LOVE WITHOUT FORGIVENESS IS A WASTED LOVE! HOMILY FOR THE 7TH SUNDAY IN ORDINARY TIME (YEAR A) Rev. Fr. Boniface Nkem Anusiem Ph.D.

LOVE AND FORGIVENESS LANDSCAPE

Once upon a time, there were two close friends, love, and forgiveness. They were so close and had a mutual understanding. One day they came across two other individuals, jealousy and ego, who wanted to become friends with them. Forgiveness was not very comfortable with their attitude, but love asked that they give them time to know them more

Soon, it became clear that ego and jealousy didn’t have any good thought for love and forgiveness as they could no longer function together; love would now go one way with jealousy and forgiveness would take another route with ego.

Love missed forgiveness, but jealousy would allow them to get back together. On the other hand, forgiveness could not function without love, but ego would discourage a rethink to get back to love. One day another old and wise friend called trust came looking for love and forgiveness and seeing the damage jealousy and ego was causing, trust used his strong powers to chase them away from love and forgiveness, and they reunited once more. They thus realized that they could not do without each other.

The Entailment of Love

One of the most misunderstood concepts in the world is love. Most times, people confuse love with fondness or the feeling of excitement. Love is beyond how you feel. It is more about what you do. Love shows itself in the action of the lover toward the loved one.

We have some biblical examples indicating the actionable character of love. The Gospel of John (3:16) tells us that “God so loved the world that He gave His only Son so that everyone who believes in him might not perish but might have eternal life.” Here we see the expression of love in the act of giving.

Furthermore, towards the end of his earthly ministry, our Lord Jesus Christ had this to say, “no one has greater love than this, to lay down one’s life for one’s friends.” Here again, we see the expression of love in the act of laying down one’s life. One common factor in the two examples is that love is sacrificial, and to make a sacrifice, one needs to give up something of great value.

The First Reading today (Leviticus 19:1-2, 17-18) tells us about God’s first instruction about loving others. Notice that God begins the directive by asking the people to reflect His holiness. He further instructs them not to bear hatred in their heart, take revenge, nor bear grudges against others.

From this instruction, we understand that true love does not entertain unholy and sinful dispositions like hatred, anger, revenge, and ill-feeling towards people. St. Paul makes this clearer in his First Letter to the Corinthians (13:4-7) where he says, among other things:

Love is patient, love is kind. It is not jealous, [love] is not pompous, it is not inflated, it is not rude, it does not seek its own interests, it is not quick-tempered, it does not brood over injury, it does not rejoice over wrongdoing but rejoices with the truth.  It bears all things, believes all things, hopes all things, endures all things.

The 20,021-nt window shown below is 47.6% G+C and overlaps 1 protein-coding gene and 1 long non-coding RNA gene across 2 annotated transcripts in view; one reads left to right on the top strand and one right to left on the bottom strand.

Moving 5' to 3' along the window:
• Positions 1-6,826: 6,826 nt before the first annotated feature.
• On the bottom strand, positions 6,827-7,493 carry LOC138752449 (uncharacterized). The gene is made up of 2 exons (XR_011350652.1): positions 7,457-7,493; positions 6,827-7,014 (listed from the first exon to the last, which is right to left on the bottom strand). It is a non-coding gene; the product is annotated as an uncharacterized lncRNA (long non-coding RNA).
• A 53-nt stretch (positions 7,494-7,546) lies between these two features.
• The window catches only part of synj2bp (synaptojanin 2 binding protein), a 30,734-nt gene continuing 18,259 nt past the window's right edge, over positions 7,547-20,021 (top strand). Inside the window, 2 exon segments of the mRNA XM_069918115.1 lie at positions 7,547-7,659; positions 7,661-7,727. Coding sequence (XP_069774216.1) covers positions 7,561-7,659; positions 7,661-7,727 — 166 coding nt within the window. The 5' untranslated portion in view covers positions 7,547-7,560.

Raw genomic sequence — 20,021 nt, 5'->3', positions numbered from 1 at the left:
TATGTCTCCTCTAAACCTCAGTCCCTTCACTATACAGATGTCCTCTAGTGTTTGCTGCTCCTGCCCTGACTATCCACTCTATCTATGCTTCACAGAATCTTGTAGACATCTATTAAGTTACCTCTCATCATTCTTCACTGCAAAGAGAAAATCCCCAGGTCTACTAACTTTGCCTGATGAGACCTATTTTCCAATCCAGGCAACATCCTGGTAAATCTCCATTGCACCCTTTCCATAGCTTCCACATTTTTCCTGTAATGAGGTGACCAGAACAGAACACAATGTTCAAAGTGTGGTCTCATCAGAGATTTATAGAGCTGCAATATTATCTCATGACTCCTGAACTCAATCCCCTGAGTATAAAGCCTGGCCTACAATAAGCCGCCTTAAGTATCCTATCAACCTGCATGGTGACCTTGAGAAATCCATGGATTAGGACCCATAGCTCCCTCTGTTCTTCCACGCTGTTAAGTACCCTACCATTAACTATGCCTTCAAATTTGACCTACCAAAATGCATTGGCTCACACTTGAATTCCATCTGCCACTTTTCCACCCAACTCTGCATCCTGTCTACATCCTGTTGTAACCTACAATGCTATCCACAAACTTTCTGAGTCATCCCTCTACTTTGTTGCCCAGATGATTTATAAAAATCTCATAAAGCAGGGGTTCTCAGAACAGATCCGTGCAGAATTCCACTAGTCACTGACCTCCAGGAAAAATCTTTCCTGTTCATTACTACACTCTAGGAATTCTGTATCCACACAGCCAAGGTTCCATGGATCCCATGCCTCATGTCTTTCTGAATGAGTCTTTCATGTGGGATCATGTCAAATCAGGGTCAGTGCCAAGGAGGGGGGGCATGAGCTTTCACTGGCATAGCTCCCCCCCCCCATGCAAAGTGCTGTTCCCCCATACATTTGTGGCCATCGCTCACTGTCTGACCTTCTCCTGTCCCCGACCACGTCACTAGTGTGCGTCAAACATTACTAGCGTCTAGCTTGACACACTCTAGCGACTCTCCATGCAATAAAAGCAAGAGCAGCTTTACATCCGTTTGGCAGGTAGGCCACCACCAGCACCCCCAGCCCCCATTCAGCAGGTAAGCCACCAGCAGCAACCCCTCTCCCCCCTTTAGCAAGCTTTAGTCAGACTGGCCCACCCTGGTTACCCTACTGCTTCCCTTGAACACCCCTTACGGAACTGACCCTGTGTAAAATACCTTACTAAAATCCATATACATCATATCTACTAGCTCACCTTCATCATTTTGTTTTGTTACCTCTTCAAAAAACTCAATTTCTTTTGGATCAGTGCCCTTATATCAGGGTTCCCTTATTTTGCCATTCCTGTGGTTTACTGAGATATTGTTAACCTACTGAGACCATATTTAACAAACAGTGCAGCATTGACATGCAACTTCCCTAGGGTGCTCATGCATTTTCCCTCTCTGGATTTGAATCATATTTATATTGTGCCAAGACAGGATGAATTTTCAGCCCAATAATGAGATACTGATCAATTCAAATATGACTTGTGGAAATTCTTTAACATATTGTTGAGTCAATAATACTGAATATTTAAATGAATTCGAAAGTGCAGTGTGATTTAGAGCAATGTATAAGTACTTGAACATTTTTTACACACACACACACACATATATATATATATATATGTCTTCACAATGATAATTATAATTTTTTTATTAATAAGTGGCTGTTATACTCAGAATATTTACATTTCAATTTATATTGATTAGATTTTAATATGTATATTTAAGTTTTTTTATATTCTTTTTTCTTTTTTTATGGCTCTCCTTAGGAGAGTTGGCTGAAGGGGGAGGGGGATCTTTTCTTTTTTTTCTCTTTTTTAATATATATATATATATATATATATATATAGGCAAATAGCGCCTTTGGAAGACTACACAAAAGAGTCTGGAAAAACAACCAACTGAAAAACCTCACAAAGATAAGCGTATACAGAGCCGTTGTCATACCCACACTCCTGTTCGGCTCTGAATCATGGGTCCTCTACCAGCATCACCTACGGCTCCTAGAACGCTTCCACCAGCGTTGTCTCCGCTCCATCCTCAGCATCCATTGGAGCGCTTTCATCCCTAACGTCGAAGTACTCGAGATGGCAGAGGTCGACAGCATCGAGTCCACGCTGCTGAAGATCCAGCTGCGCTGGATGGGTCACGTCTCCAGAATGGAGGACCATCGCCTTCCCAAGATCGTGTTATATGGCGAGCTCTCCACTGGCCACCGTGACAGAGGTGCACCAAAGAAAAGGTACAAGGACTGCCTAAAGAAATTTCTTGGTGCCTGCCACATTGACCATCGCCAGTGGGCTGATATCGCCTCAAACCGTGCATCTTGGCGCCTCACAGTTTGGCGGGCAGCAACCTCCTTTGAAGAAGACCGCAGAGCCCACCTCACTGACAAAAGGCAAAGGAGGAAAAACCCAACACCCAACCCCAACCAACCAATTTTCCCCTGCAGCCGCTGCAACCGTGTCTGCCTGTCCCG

True Love Activates Forgiveness

In the Gospel Reading (Matthew 5:38-48), which is a continuation of the sermon on the mount, our Lord Jesus Christ makes a practical reappraisal of the entailment of love using forgiveness as a measure. In the sermon, our Lord overrules the conventional “eye for an eye, tooth for a tooth” with the noble attitude of non-resistance and non-retaliation.

On the concept of love, which in the Jewish tradition was restricted to one’s neighbors (insiders), and excluded enemies (outsiders), our Lord recommends love for all even to the so-called enemies and persecutors. In the parable of the Good Samaritan, our Lord Jesus Christ answered the question, “who is my neighbor?”

Moving Forward with Forgiveness  

The question that could follow our Lord’s recommendation above is, “how can we love our enemies?” The answer is also straightforward, forgive them! For one to be your enemy means that there is an offense against you, and the best gift you can give to an enemy is love not hatred as the First Reading tells us. Mother Teresa once said that if we really want to love, we must learn how to forgive.

It may sound weird and complicated for many of us to accept the invitation to forgive those who have wronged us badly. But that is the authentic Christian approach which our Lord Jesus not only taught but also practiced while hanging on the cross when he said, “Father forgive them for they do not know what they are doing” (Luke 23:34).

Forgiveness would not change what happened in the past, but it does enlarge the future and leaves a liberating positive impact. An author once said that to forgive is to set a prisoner free and to discover that the prisoner was you. Loving and forgiving help us to reproduce God in our lives. Often people will hurt us, make us mad, and even make a mess out of our lives. It takes a firm Christian disposition to love again. Pay attention to the following in every fight:

  • The first to apologize is the bravest.
  • The first to forgive is the strongest.
  • The first to forget is the happiest.

God bless you and have a blessed week ahead.

Fr. Bonnie.

 

 

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